Previous answers don't provide a philosophical approach of time, so here's one.
Perhaps the most important perspective of time comes from the philosopher Immanuel Kant, as expressed in his Critique of Pure Reason. The definition actually requires a bit of context.
At the time Kant wrote this magnum opus of philosophy, philosophers were debating if knowledge comes from reason (rationalists sustained that one can know everything just by learning and thinking, practically independently from the senses), or it comes from experience (empiricists sustained that all knowledge comes from experience, which is essentially provided by the senses).
Immanuel Kant proposed a key question to solve the issue: How is synthetic a priori knowledge produced?
a) Synthetic means that is pure knowledge, not coming from a definition (for example, the word bachelor already suggests that the individual is not married, so, saying that bachelors are not married is not pure knowledge, it is analytic knowledge);
b) a priori means that it does not come from experience (e.g. we have never experienced a triangle or a number, but, mysteriously, such concepts exist in our mind; Kant calls this type of knowledge a priori). Notice that a priori does not mean previous in time. It is moreover the expression of a dependency: in order to add apples, we need the a priori concept of number; that is, addition is dependent on the a priori knowledge of numbers.
Time is precisely a case of synthetic a priori knowledge: it is synthetic (a pure concept, not derived from other), and it is a priori (we don't need the senses to know time, it is something that we just know, independently of experience).
So, Kant proposed an answer to the mysterious raising of such types of knowledge in our mind: we create them subjectively in order to make understanding possible. For your question, this means that time is a subjective production, that allows understanding possible; time is not a feature of nature; it is something that exists only in our mind. Later philosophers, in coherence with Kant's approach, tend to suggest that time is just a sequential order by means of which we organize knowledge in our mind. For example: we know the entrance, we know the hall, and we know the desks of our office, but in addition, they are ordered, so we have an experience of them in time. From a blunt perspective, time is just memory and space is just movement.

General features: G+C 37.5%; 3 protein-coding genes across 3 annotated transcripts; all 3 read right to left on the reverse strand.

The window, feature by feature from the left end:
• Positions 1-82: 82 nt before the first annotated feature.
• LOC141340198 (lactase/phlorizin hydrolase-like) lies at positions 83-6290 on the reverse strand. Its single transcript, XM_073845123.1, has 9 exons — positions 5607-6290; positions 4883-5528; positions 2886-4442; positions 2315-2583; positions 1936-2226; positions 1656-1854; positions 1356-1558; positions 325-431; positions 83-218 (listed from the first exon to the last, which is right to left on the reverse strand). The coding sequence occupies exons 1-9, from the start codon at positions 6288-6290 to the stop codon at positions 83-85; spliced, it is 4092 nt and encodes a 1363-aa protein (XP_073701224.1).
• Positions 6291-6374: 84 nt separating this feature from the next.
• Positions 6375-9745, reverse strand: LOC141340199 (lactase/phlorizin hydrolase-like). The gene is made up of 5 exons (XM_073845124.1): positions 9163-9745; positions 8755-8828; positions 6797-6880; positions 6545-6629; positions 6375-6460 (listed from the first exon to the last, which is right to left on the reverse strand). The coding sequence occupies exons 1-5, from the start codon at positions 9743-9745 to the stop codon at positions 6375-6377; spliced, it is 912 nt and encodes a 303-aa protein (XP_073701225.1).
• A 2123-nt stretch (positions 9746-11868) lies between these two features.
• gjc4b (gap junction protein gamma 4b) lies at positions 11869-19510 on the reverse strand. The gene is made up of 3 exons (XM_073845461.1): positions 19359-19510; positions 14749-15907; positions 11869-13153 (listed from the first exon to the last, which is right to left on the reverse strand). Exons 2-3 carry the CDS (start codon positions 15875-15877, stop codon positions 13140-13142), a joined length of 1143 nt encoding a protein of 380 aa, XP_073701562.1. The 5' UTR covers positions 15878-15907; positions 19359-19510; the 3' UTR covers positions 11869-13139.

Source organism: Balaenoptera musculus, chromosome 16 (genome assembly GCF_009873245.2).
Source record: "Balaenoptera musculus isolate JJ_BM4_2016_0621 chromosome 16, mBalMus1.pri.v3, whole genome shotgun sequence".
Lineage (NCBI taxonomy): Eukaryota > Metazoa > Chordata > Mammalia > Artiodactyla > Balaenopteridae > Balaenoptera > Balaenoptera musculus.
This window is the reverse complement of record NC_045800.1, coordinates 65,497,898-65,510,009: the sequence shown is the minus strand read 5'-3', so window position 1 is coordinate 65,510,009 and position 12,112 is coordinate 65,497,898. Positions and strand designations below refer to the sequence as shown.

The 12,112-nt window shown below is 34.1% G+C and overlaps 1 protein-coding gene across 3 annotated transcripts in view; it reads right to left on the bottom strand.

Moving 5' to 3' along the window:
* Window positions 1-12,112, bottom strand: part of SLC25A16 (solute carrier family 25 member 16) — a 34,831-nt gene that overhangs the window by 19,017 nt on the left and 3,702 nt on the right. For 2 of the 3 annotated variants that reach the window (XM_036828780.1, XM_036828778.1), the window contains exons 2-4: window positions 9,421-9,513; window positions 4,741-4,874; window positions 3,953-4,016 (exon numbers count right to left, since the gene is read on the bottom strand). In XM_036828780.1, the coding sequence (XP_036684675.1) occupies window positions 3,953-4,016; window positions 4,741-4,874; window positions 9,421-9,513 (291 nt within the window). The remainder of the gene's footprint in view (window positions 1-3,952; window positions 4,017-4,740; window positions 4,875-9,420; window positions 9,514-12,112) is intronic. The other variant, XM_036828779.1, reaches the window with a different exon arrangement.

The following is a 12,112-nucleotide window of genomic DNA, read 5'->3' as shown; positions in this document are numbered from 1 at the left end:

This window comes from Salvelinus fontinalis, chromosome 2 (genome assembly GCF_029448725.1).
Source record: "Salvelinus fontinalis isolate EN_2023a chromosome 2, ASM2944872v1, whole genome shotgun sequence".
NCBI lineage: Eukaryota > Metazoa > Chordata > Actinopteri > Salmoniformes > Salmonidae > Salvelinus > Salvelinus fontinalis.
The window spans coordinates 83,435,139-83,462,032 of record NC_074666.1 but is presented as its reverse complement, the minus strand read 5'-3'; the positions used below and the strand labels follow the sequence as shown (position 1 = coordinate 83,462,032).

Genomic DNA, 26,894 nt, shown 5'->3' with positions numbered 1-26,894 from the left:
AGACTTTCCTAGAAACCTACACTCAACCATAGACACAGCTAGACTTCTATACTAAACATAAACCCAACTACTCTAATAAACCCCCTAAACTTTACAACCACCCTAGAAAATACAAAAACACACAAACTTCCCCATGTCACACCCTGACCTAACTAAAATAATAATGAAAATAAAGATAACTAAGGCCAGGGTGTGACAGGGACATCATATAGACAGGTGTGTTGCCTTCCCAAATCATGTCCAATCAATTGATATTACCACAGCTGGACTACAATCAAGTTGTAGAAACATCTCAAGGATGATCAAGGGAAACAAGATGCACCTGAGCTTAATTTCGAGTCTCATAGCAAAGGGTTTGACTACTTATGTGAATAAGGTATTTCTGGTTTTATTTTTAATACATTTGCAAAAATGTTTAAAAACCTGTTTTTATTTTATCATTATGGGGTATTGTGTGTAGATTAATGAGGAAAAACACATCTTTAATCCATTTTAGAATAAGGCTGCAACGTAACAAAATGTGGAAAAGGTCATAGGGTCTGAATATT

For Kant, time and space are subjective productions. Kant starts his book with this, so it is perhaps worth a read.
Now, you might say "ok, but time and space are physical concepts, Einstein's relativity would not be possible if they would only be subjective constructs". If so, you are partially right: metaphysics does not depend on science: it is the opposite.
Let me explain. Science does not search final truths: it just search for empirical truth. The branch of knowledge that deals with final truths is philosophy. So, science is absolutely dependent on our senses.
This is easier to understand with an example: temperature is not an attribute of nature (in fact, not even things exist in nature, everything would be something like energy); temperature is just a feeling, a property of what we call an object, some portion of nature. So, in order to find the relationships between temperature, pressure and volume, three laws of thermodynamics were developed. At this point, scientists noticed the problem with temperature: what is exactly temperature, excluding the concept of feeling? So, they added a law which provided the concept of temperature, that needs to be previous to those already existing for them to be true, so it was called the zeroth law of thermodynamics, which precisely defines what temperature is. With that, thermodynamics has all the elements of a science: a knowledge that describe some behavior of our experience.
So, time in physics is a concept that is dependent on our experience (anyway, there's no other way of knowing it). Physical time is a mathematical formalization of our knowledge, like temperature in thermodynamics. But we can't say that time and space are final truths. We just can't know nature in other way than by means of our senses and reason.
Kant's concepts of time and space are probably those which are still influencing the most on the making of science. For example, Google for "Kant quantum mechanics" and you'll see the importance of his approach of time and space in contemporary science.